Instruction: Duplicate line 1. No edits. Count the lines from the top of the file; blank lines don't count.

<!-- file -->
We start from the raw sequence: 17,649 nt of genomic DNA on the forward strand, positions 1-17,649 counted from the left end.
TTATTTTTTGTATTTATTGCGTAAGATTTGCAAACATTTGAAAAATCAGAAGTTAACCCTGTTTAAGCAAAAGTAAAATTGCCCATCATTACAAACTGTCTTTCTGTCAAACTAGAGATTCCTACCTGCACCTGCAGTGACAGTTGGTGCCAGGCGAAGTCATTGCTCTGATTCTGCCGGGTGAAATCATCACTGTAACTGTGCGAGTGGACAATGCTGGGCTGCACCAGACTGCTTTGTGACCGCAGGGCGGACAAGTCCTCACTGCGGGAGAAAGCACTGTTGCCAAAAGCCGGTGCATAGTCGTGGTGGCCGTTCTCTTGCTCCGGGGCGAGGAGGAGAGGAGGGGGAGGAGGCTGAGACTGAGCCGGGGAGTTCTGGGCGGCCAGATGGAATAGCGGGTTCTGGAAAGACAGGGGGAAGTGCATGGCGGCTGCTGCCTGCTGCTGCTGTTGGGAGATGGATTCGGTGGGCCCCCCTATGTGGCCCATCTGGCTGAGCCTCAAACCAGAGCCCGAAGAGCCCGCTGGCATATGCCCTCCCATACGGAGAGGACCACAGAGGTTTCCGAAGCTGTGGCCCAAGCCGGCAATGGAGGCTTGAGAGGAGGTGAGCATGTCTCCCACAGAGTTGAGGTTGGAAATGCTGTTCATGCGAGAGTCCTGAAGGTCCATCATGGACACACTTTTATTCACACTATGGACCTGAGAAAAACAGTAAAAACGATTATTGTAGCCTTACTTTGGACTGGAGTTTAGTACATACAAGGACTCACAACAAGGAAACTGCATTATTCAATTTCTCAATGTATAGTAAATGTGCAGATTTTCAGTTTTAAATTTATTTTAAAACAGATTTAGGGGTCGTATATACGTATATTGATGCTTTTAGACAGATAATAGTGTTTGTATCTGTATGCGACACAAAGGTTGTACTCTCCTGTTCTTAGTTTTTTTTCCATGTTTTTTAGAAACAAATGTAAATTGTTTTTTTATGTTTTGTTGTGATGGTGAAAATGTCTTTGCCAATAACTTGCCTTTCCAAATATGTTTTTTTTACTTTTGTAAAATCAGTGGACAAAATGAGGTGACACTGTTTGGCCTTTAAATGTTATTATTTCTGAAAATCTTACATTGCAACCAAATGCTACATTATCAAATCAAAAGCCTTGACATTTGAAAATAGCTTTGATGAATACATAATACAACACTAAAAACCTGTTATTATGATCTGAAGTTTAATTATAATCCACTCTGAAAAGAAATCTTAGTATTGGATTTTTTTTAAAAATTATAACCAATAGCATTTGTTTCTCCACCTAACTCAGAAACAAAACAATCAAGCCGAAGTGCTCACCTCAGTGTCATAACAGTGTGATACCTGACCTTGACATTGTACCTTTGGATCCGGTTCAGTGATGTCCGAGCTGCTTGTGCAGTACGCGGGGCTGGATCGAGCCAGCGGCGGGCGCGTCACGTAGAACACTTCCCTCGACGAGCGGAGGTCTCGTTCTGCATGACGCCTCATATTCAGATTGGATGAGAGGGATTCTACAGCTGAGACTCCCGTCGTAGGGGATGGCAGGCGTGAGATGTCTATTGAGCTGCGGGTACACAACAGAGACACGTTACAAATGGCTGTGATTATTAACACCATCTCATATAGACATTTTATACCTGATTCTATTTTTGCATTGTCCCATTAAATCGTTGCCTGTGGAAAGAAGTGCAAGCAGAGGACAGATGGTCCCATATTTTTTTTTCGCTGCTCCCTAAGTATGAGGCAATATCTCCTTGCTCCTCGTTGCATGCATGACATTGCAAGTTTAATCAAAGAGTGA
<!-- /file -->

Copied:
We start from the raw sequence: 17,649 nt of genomic DNA on the forward strand, positions 1-17,649 counted from the left end.